Jana Mariposa Muhar, Garden Boss at Farmhouse Inn
We just had the Resorts and Blooms Garden Tour for charity this weekend and Jana was out conducting tours of the property and answering the visitor's questions all day. We had put signage all around the property to help guests with identification but there is no way we can include everything on a sign. We thought it was a great time to introduce her and share some information about the Farmhouse Inn gardens.
Our guests here at Farmhouse seem to get a lot of enjoyment out of Jana's efforts in the gardens. Between the California climate and some things very unfamiliar to our out of state or even out of the country visitors we get a lot of questions about the gardens. Every morning walking back towards the office we run into guests enjoying a beautiful Sonoma morning in our gardens, cameras (phones) clicking away, and lots of questions...
"What is that bush that looks like it is full of strawberries?" (Strawberry tree- Arbutus Marina- The fruit is edible with a flavor likened to a mixture of kiwi fruit and strawberry but as with the fruit of the common strawberry tree, Arbutus unedo, the texture is gritty. It is a good habitat planting, as both birds and bees enjoy the tree, the former feeding on the fruit, and the latter on the nectar.) "What do you do when the deer come?" (Nothing- they were here first and we try to plant enough for everybody). "What is that fast little birdie with the fluorescent pink head?" (Crazy hummingbirds- we have 4 species that visit the property and that one is a male Anna's). "What was that thing that looked like a turkey on my patio this morning?" (It was a wild turkey, of course.)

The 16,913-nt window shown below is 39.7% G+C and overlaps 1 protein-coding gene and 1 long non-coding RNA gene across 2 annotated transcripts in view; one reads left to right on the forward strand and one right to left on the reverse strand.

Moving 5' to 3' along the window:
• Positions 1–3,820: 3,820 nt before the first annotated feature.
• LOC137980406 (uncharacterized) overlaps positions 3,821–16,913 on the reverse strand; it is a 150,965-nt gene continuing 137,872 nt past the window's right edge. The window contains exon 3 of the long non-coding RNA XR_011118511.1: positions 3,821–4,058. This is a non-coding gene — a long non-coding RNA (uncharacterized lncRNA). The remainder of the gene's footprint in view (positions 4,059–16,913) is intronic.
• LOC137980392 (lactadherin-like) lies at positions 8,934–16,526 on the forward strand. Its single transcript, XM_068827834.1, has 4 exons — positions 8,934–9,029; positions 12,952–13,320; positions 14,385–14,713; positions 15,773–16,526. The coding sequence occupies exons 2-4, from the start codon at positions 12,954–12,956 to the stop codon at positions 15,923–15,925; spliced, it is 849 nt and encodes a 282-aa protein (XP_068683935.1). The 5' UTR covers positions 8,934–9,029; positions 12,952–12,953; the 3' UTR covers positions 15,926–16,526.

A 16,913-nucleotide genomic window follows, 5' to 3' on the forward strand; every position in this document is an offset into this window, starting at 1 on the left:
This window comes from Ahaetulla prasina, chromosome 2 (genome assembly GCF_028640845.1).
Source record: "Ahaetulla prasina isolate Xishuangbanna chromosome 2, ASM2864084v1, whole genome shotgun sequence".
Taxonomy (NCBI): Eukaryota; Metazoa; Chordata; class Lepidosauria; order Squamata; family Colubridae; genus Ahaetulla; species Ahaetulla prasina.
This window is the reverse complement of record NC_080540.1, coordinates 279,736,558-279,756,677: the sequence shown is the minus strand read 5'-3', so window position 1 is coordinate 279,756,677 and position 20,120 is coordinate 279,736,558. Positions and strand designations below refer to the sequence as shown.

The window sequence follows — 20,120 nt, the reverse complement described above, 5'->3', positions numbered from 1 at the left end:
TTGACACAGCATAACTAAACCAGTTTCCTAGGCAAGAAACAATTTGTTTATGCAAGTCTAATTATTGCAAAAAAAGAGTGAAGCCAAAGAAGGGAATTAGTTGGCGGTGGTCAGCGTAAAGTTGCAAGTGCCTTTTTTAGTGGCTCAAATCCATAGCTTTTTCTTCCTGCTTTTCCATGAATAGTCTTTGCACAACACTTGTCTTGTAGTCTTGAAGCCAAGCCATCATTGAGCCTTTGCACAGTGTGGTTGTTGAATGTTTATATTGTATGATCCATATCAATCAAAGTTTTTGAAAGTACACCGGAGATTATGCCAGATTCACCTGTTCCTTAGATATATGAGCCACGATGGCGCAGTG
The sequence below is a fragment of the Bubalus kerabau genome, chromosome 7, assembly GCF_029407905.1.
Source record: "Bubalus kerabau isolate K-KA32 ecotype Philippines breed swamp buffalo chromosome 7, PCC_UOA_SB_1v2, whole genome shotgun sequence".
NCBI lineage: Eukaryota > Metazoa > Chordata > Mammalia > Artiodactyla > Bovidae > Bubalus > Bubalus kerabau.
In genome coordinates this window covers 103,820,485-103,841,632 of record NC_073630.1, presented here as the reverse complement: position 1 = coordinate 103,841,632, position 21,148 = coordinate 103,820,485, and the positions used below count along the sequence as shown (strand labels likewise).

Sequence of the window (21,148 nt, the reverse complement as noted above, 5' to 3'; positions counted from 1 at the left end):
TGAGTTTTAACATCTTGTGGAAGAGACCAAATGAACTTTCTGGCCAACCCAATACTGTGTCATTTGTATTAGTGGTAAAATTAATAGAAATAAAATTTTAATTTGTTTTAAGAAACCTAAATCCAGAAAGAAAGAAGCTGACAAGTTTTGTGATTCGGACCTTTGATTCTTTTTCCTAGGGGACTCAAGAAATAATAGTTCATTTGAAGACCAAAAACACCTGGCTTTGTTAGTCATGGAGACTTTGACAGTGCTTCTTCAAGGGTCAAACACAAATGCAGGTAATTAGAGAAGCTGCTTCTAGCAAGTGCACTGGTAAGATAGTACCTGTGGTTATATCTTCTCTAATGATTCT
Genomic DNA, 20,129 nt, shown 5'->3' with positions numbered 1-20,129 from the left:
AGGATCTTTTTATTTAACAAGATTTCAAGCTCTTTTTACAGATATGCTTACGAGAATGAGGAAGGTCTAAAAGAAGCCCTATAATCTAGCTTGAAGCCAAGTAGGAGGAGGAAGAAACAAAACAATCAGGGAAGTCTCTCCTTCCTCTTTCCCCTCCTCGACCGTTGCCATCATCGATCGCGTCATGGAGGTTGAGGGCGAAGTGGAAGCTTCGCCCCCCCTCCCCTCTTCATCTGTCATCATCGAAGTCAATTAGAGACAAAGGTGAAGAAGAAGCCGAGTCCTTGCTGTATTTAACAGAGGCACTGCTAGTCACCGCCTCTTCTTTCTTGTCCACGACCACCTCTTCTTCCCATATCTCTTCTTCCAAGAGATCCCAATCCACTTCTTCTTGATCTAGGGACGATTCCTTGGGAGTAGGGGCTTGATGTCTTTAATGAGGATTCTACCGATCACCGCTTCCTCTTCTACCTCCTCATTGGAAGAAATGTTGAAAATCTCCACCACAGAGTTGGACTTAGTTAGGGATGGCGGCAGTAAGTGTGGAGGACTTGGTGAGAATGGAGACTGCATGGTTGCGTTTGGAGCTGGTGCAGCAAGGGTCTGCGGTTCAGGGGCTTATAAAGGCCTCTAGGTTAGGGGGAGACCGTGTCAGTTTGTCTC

The Farmhouse gardens include ornamental, culinary, habitat, and native plant gardens employing exclusively organic practices to create habitat that is attractive and safe for birds, honeybees, frogs, lizards, native pollinators, and many other little-noticed critters. You can pick up a map with plant lists at the Concierge desk. But let's just take a little tour of a bit of the gardens:
The entry garden on the North side of the restaurant is planted with shrubs and perennials that will be supplemented seasonally to be blooming and lovely all year long. Along the walkway are planted Camellias, Daffodils, Tritelia, Hellebores, Primulas (3 species), and Pulmonaria blooming in Winter/early Spring, followed by Hydrangeas, Viburnums, Hostas, Rhododendron, Foxgloves, Francoa, and Fuchsias, carpeted with the lovely native Redwood Sorrel (Oxalis oregona), evergreen and blooming in late Spring. Serbian Bellflower, Campanula poscharskyana takes over blooming after the Redwood Sorrel, and the Oak Leaf Hydrangea also provides Autumn color, along with the delicate Japanese Anemones. Western Sword Fern (Polystichum munitum) and Giant Chain Fern (Woodwardia fimbriata), both California natives, make a strong architectural backdrop. Our European Bay is to the West side of the stairs.